Home / US / Rashida Tlaib holds "frank" discussion with GOP critics on House floor

Rashida Tlaib holds "frank" discussion with GOP critics on House floor



At the unexpected meeting, Tlaib went up to Rep. Liz Cheney, the 3rd Republican in the House, and the GOP Rep. Lee Zeldin in New York during a poll series.

Tlaib, a Michigan Democrats, shook his hands and then engaged in a conversation for more than five minutes, when the trio stood in the middle of the chamber with members moving around them. While their discussion could not be heard, the meeting could be seen by reporters looking at the floor and it was downloaded on a video source.

Tlaib spoke to CNN shortly after the floor talk and did not discuss the details of their private discussion but added: "I'm just trying to build bridges."

Zeldin told CNN that it was a "sincere" conversation where Cheney and Tlaib were "sharing their thoughts back and forth from the past few days".

Cheney has been one of the most visible Republicans who criticize Tlaib in the media for her comments last week about the Holocaust and the creation of the State of Israel.

"I think most fourth graders know what the Holocaust was, and it doesn't," Cheney said on Tuesday at Fox News.

And earlier on Wednesday, Cheney and Zeldin Tlaib's latest comments at a press conference claimed they were prepared to take a procedural step that would strive to fight the movement against boycott, divestment and sanctions.

"We have seen an increase in anti-Semitic violence globally in recent years and we are now seeing a rise in congressional halls in some kind of vitriolic and humble anti-Semitism" Cheney said at the event.

Meanwhile, the democratic leaders have defended Tlaib and pushed back against GOP leaders, including President Donald Trump, claiming that the Republicans are taking Tlaib out of context.

A spokesman for Cheney described the floor talk on Wednesday with Tlaib as a "frank exchange of views" and added that "Congresswoman Cheney's views have not changed."

Zeldin said he did not think "something was loose" but noted "the dialogue is always good, especially when it is open."

"I am glad that the conversation took place in the middle of the house floor as opposed to a room where it could be spun in some other way, because a sincere conversation took place ̵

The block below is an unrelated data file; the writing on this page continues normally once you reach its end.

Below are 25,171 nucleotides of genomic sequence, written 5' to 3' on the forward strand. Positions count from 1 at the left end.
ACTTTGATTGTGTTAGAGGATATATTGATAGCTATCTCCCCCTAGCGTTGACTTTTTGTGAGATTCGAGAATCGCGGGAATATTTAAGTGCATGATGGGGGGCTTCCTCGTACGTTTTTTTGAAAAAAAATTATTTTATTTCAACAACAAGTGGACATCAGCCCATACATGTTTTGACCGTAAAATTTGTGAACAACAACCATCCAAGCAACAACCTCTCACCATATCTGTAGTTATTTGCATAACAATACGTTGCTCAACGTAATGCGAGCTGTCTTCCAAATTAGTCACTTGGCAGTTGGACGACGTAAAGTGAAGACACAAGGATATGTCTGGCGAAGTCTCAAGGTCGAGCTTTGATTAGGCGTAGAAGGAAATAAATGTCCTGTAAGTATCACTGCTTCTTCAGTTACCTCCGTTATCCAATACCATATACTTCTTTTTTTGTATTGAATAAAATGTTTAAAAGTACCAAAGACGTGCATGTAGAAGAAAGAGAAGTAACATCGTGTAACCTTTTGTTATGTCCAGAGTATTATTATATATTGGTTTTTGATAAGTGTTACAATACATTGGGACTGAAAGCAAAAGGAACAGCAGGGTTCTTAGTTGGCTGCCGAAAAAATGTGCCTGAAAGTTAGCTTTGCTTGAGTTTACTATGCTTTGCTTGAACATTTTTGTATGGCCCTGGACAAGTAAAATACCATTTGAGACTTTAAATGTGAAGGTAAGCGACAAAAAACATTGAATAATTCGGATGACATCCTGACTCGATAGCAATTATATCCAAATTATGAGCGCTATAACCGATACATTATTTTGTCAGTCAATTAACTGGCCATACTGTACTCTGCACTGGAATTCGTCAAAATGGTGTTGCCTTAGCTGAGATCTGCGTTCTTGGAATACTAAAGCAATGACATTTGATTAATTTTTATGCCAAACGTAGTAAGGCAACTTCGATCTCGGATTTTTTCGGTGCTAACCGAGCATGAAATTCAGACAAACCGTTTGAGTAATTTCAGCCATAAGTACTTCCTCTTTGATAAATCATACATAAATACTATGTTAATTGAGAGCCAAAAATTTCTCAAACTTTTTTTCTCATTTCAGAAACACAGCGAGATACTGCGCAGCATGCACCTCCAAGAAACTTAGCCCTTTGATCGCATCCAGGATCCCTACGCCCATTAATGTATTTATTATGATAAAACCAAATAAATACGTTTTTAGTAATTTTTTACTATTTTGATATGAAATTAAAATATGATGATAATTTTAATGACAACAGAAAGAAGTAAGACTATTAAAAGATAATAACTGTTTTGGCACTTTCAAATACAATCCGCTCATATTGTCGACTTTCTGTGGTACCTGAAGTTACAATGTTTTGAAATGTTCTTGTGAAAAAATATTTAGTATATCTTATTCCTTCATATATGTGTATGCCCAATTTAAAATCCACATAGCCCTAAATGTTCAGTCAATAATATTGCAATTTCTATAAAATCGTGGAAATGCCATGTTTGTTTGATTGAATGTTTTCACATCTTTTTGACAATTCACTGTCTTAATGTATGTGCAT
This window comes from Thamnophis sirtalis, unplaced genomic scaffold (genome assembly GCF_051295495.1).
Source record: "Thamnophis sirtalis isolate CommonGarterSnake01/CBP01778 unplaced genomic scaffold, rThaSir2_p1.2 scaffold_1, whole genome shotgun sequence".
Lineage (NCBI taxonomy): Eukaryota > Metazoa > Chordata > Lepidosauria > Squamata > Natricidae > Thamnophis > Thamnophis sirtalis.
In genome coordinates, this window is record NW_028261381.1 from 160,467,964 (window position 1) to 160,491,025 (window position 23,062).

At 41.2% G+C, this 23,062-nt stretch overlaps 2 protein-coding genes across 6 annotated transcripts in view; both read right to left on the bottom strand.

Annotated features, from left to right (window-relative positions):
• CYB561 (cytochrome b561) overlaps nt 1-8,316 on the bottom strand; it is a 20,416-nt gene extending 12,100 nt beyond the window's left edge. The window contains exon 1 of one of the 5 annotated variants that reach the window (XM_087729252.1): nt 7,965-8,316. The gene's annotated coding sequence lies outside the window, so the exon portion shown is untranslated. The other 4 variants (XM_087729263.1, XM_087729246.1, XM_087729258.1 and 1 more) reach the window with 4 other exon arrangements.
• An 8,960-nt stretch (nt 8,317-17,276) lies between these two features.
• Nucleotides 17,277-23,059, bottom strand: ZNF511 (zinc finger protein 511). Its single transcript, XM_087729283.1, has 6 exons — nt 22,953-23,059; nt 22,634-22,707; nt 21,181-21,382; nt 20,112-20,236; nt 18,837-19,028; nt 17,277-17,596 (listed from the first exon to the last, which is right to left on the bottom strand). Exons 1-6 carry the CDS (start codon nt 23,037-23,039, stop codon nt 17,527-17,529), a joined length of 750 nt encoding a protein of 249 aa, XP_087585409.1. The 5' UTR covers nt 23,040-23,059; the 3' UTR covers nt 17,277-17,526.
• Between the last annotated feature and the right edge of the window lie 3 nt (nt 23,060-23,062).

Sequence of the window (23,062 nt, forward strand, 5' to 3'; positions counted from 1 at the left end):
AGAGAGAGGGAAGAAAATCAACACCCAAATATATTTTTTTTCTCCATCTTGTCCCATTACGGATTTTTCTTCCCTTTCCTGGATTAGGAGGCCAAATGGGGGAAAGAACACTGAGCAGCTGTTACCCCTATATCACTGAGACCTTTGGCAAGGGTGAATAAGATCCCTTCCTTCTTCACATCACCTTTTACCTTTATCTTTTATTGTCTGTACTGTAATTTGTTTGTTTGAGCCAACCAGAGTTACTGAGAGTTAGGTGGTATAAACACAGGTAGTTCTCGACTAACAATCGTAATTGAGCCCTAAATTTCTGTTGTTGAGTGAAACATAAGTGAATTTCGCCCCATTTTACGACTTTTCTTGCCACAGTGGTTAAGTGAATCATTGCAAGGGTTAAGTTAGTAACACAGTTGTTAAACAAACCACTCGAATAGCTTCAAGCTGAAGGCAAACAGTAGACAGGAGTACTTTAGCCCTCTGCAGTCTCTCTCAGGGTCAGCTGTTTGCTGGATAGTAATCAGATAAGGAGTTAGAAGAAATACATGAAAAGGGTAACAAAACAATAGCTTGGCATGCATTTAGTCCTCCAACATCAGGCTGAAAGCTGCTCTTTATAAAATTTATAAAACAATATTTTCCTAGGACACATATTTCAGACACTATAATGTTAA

1; but there was no bullying, Zeldin said.

Zeldin referred to an article by The Intercept last week, where Tlaib described another member of Congress, Democratic rep Josh Gottheimer, as a "bullying" after having had a private conversation months ago.
The recent critical criticism began after one of the first two Muslim women elected to Congress, commented on a podcast interview last the week of the Holocaust, her Palestinian ancestors and Israel's creation after the Second World War.

"It's kind of soothing feeling I always tell people when I think of the Holocaust and the tragedy of the Holocaust and the fact that it was my ancestors, Palestinians, who lost their country and some lost their lives, their livelihood, their human dignity, their existence in many ways have been obliterated, and some people's passports, "Tlaib said.

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She continued: "I just mean it was to try to create a sanctuary for Jews, after the Holocaust, after that tragedy and the terrible persecution of Jews all over the world at that time, and I love the fact that it was my ancestors who gave it right in many ways. a way that took its human dignity away, and it was forced upon them, and so when I think of a one-time, I remember the fact that why couldn't we do it better? "

Critics described her comments as anti-Semitic and historically incorrect. Tlaib seems to make historical claims of Palestinians that provide a "safe haven" for Jews fleeing Europe before the establishment of the modern state of Israel, despite the profound opposition at that time to Jewish settlement there and the ongoing conflict between Israel and the Palestinians.

Trump tweeted that her comments were "horrible and very insensitive" and showed a "huge hatred for Israel and the Jewish people".

Cheney issued a statement on Sunday saying that Tlaib's comments were "sick" and urged democratic leaders to "take action" against her.

Tlaib defended her comments on Sunday and her spokesman said that Cheney "would be ashamed of using the Holocaust in the Holocaust in an open attempt to score politically."

Tlaib also defended his comments during an appearance Monday night at NBC's "Late Night" Lord Seth Meyers.

"You know the tragedy of the Holocaust – I mean the reason why Israel was created was to create a haven for Jews around the world and there is something, in many ways, beautiful about my ancestors – many had died or were forced to to give up their livelihood, their human dignity to provide a safe haven for Jews in our world, "she said. "And that was something I wanted to admit and kind of honor in some way."


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